Ground loops are fairly frequent. Sometimes they can be fixed
easily, others are very hard to impossible to fix.

> As a last resort, you can connect the two components' cases
> together using speaker wire.

Altho sometimes you need very heavy speaker wire, maybe 4-ought :-)

The problem is so common that pro-audio stores sell isolation
transformers. But good transformers are expensive, so that
is usually not a good solution for a low buck, temporary problem.

--
Pat
http://www.pfarrell.com/music/slimserver/slimsoftware.html

Mark Lanctot
2005-11-15, 16:03
The question remains Pat, where could the ground
loop be coming from?

If there's nothing connected to the computer
speakers other than the SB and nothing connected
to the SB, where could it be coming from?

Usually in A/V systems, 95% of the time it's
coming from the cable TV connection.

But here all you have going to the SB is
(possibly) an Ethernet cable. But if it's
wireless...?

Pat Farrell wrote:
> On Tue, 2005-11-15 at 17:49 -0500, Mark Lanctot
wrote:
>
>>This is called a ground loop.
>
>
> Ground loops are fairly frequent. Sometimes they can
be fixed
> easily, others are very hard to impossible to fix.
>
>
>> As a last resort, you can connect the two
components' cases
>>together using speaker wire.
>
>
> Altho sometimes you need very heavy speaker wire,
maybe 4-ought :-)
>
> The problem is so common that pro-audio stores sell
isolation
> transformers. But good transformers are expensive,
so that
> is usually not a good solution for a low buck,
temporary problem.
>

--
___________________________________


Mark Lanctot
___________________________________

Alex Twisleton-Wykeham-Fiennes
2005-11-15, 16:08
On Tuesday 15 November 2005 21:47, max.spicer wrote:
> Whilst I wait for my T-Amp to arrive, I've got my SB3 plugged into some
> Labtek computer speakers. The speakers themselves don't actually sound
> too bad, but they have a fairly loud hum when the SB3 is plugged in.
> When powered on, but with nothing plugged into them, they are fine.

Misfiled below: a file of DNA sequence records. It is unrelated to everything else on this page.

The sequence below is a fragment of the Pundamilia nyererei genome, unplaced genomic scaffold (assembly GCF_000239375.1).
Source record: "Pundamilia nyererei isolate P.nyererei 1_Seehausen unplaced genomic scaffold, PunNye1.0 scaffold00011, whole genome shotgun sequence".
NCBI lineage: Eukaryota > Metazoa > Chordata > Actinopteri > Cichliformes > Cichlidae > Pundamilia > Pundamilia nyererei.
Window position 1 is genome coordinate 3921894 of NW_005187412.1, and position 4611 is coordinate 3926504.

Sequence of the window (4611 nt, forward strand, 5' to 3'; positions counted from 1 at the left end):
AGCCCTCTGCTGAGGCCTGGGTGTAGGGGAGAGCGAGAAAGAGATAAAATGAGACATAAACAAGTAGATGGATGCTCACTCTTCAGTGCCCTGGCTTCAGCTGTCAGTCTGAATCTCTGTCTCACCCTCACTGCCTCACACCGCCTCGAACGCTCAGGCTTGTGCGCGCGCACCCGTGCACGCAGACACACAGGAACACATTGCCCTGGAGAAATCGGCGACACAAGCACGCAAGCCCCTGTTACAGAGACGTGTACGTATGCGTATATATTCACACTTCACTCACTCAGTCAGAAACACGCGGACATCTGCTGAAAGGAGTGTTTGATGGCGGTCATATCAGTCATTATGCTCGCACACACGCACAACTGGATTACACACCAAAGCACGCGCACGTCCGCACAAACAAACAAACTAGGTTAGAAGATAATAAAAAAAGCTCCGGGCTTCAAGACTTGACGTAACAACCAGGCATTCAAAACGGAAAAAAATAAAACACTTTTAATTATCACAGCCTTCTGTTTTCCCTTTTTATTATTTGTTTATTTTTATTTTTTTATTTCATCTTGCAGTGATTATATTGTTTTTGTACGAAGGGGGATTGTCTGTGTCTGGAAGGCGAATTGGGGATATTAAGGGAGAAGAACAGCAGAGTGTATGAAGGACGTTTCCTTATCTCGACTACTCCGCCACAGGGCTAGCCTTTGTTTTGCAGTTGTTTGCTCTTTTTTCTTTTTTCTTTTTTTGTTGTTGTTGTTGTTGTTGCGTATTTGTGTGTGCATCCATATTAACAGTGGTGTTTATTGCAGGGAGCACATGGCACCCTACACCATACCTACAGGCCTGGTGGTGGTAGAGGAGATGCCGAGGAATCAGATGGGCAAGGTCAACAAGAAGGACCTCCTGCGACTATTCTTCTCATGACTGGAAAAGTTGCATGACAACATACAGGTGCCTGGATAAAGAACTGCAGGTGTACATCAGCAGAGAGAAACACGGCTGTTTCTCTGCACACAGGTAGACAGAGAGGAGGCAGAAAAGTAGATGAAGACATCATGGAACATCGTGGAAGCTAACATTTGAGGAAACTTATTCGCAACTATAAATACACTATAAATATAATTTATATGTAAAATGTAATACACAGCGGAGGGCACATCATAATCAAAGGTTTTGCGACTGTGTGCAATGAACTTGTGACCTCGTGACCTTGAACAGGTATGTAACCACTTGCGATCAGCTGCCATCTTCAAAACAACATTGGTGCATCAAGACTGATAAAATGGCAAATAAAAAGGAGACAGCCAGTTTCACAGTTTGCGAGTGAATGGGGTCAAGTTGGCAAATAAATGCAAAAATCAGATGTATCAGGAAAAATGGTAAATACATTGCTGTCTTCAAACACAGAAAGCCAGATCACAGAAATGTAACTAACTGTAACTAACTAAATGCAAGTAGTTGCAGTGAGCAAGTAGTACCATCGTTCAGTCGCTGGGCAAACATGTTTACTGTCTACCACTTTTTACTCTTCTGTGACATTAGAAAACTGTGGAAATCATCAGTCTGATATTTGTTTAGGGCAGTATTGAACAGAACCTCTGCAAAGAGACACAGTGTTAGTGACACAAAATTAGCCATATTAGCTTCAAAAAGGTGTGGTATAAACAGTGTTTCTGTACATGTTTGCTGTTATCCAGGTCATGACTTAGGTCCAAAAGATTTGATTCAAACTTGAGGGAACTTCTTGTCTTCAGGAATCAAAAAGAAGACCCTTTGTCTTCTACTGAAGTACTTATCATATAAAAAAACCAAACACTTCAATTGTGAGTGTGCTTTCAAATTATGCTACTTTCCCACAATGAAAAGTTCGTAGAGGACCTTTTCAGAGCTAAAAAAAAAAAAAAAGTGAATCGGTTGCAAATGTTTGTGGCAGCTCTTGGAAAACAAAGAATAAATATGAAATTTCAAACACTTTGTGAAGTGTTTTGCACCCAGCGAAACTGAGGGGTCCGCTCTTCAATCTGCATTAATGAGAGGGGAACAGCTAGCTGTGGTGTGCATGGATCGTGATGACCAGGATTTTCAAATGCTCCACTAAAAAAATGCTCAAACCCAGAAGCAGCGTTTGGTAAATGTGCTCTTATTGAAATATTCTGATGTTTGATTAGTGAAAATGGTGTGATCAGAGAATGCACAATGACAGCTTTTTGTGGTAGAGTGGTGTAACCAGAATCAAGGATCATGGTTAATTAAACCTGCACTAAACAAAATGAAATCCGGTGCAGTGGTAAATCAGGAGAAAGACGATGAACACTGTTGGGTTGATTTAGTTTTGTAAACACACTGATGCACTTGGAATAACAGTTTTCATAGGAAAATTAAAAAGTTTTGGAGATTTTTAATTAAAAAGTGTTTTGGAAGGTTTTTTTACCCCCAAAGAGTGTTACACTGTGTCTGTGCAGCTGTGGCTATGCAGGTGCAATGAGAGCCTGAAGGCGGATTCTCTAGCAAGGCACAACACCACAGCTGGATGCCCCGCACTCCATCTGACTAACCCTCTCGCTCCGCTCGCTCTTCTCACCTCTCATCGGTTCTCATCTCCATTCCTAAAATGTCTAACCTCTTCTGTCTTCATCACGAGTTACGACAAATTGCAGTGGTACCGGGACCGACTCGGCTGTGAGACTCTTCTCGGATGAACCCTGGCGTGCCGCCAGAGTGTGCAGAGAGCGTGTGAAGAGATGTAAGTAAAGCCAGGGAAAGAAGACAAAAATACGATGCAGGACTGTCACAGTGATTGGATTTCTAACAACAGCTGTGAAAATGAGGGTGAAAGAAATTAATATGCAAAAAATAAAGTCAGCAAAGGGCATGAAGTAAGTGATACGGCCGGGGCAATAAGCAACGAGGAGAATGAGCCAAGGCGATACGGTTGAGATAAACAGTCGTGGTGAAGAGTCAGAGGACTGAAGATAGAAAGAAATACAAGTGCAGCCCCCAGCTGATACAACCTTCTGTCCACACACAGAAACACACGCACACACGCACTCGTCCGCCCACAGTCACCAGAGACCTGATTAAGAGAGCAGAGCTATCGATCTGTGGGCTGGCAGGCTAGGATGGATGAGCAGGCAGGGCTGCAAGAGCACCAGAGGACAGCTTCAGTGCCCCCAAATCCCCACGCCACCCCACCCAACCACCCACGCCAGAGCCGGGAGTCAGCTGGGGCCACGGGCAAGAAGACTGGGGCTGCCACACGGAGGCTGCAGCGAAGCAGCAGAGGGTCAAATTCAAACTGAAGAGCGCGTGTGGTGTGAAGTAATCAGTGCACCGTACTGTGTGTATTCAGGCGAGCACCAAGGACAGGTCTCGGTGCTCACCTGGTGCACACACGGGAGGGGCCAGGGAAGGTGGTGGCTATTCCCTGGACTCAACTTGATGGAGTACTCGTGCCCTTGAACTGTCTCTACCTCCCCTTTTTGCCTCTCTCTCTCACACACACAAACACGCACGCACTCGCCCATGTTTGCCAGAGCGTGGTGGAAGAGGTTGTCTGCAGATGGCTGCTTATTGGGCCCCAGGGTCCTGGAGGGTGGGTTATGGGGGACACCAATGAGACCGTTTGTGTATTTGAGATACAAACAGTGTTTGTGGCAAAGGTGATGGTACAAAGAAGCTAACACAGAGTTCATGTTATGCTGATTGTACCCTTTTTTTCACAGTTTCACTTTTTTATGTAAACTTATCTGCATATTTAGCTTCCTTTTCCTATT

> The moment I plug in the SB3, they start to hum. However, if I touch
> the exposed metal parts of the rca connectors, the hum goes away. I'm
> not suggesting that this is the fault of the SB3, but is there anything
> that people can suggest to sort this out (short of standing touching the
> connectors all the time!)? My limited electrical knowledge tells me
> that I have mains hum and that there is a grounding issue.

does this occur only when both speakers are connected to the squeeze box?
i.e. if you only have either the R or the L speaker connected and the other
speaker left unconnected to anything then do you still have a hum.

Also, how are the speakers powered? Is there a separate supply for each
speaker or are they daisy-chained together in some way?

Alex

pfarrell
2005-11-15, 16:11
On Tue, 2005-11-15 at 18:03 -0500, Mark Lanctot wrote:
> The question remains Pat, where could the ground
> loop be coming from?

Kinda hard to tell from outside the room.

> If there's nothing connected to the computer
> speakers other than the SB and nothing connected
> to the SB, where could it be coming from?

Are the speakers powered by the SqueezeBox? or
are they self powered using AC power. If there is
any connection from the wall jack to the speakers
and also from the walljack to the SqueezeBox to
the speakers, then there is a potential for a ground
loop. Or wall to amp to speakers and also wall to SB to
speakers.

It doesn't take much of a signal when you are amplifying
it for the speakers.


--
Pat
http://www.pfarrell.com/music/slimserver/slimsoftware.html

max.spicer
2005-11-16, 05:57
does this occur only when both speakers are connected to the squeeze box?

I'm not sure. I'll experiment tonight.


Also, how are the speakers powered? Is there a separate supply for each
speaker or are they daisy-chained together in some way?